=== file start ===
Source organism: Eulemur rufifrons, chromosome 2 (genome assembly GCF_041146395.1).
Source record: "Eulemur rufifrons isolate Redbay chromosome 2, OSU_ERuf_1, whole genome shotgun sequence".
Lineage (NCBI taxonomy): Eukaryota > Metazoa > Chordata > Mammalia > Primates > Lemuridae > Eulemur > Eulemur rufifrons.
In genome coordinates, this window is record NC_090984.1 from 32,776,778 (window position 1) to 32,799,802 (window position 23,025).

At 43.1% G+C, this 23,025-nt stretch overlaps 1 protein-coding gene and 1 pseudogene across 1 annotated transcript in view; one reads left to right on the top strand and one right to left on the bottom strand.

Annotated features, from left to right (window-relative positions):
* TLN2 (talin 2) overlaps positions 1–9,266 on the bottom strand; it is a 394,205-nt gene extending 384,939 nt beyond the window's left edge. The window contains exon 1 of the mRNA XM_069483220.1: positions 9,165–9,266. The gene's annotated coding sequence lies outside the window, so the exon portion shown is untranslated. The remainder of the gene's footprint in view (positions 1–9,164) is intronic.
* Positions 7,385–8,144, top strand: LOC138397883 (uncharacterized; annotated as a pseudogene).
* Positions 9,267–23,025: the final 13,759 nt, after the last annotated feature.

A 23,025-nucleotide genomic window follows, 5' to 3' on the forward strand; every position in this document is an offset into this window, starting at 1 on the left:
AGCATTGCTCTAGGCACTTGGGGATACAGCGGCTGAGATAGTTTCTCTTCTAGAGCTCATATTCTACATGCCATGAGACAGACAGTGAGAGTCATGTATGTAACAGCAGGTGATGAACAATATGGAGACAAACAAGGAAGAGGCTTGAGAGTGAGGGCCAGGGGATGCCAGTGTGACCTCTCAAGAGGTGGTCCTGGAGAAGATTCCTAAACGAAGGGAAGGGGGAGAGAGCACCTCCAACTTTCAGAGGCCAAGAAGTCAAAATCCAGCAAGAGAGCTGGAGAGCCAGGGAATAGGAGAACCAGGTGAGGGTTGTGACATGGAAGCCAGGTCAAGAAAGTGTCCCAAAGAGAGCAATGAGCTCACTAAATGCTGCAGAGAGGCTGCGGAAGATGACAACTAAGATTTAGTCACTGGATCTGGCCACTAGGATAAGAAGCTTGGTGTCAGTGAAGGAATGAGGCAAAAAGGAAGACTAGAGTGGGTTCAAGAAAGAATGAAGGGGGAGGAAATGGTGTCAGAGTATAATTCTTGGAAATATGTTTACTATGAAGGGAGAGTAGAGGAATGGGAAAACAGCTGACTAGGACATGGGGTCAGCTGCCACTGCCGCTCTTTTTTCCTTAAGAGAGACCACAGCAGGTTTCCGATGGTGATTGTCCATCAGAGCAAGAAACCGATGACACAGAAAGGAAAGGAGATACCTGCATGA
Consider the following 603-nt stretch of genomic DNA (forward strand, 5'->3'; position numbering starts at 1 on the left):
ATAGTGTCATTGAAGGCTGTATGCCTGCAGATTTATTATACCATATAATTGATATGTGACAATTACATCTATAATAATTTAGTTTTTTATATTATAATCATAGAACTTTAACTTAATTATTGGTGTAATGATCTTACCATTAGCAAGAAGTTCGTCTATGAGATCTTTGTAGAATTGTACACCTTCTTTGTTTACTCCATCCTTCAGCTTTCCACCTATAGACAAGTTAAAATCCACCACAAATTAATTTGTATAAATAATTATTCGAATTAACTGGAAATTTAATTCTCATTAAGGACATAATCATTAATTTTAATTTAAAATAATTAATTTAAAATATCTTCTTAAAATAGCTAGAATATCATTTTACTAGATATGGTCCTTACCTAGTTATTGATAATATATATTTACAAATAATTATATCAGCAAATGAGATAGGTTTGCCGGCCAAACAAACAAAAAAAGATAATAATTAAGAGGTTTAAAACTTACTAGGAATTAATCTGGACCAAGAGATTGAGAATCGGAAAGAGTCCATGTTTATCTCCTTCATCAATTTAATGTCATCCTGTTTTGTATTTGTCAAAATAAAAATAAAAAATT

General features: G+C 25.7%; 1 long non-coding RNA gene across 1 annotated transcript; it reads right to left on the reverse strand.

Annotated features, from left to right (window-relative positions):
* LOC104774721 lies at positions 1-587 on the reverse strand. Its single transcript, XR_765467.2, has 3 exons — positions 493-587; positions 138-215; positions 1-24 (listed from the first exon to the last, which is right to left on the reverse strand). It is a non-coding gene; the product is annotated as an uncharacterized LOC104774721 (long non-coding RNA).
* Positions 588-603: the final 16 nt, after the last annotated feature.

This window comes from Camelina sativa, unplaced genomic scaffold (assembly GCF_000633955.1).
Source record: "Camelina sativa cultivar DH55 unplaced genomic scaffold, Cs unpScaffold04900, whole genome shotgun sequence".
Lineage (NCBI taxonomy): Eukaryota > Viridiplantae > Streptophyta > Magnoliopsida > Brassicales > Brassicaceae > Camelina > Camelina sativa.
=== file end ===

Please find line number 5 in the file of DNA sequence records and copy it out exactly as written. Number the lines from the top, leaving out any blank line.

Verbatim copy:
At 43.1% G+C, this 23,025-nt stretch overlaps 1 protein-coding gene and 1 pseudogene across 1 annotated transcript in view; one reads left to right on the top strand and one right to left on the bottom strand.